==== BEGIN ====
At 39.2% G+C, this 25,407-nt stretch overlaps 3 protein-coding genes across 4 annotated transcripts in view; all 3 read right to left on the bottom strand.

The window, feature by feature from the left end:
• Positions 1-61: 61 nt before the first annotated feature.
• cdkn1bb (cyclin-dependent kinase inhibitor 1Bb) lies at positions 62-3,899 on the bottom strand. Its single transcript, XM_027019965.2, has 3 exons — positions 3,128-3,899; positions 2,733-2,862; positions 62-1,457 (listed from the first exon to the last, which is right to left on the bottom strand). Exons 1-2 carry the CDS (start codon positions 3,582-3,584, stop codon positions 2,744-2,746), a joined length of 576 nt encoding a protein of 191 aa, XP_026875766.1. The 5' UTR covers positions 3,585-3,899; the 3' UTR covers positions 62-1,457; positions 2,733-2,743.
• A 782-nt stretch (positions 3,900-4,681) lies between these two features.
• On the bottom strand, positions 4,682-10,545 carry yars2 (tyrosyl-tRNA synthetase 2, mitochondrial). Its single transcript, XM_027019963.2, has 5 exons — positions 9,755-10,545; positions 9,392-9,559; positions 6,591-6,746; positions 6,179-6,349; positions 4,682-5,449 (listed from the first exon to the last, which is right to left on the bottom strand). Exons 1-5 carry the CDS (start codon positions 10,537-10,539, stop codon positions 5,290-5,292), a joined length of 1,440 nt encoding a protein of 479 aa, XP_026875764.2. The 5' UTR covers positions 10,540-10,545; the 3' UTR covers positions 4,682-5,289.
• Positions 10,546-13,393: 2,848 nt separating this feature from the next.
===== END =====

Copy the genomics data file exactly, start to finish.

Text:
At 39.2% G+C, this 25,407-nt stretch overlaps 3 protein-coding genes across 4 annotated transcripts in view; all 3 read right to left on the bottom strand.

The window, feature by feature from the left end:
• Positions 1-61: 61 nt before the first annotated feature.
• cdkn1bb (cyclin-dependent kinase inhibitor 1Bb) lies at positions 62-3,899 on the bottom strand. Its single transcript, XM_027019965.2, has 3 exons — positions 3,128-3,899; positions 2,733-2,862; positions 62-1,457 (listed from the first exon to the last, which is right to left on the bottom strand). Exons 1-2 carry the CDS (start codon positions 3,582-3,584, stop codon positions 2,744-2,746), a joined length of 576 nt encoding a protein of 191 aa, XP_026875766.1. The 5' UTR covers positions 3,585-3,899; the 3' UTR covers positions 62-1,457; positions 2,733-2,743.
• A 782-nt stretch (positions 3,900-4,681) lies between these two features.
• On the bottom strand, positions 4,682-10,545 carry yars2 (tyrosyl-tRNA synthetase 2, mitochondrial). Its single transcript, XM_027019963.2, has 5 exons — positions 9,755-10,545; positions 9,392-9,559; positions 6,591-6,746; positions 6,179-6,349; positions 4,682-5,449 (listed from the first exon to the last, which is right to left on the bottom strand). Exons 1-5 carry the CDS (start codon positions 10,537-10,539, stop codon positions 5,290-5,292), a joined length of 1,440 nt encoding a protein of 479 aa, XP_026875764.2. The 5' UTR covers positions 10,540-10,545; the 3' UTR covers positions 4,682-5,289.
• Positions 10,546-13,393: 2,848 nt separating this feature from the next.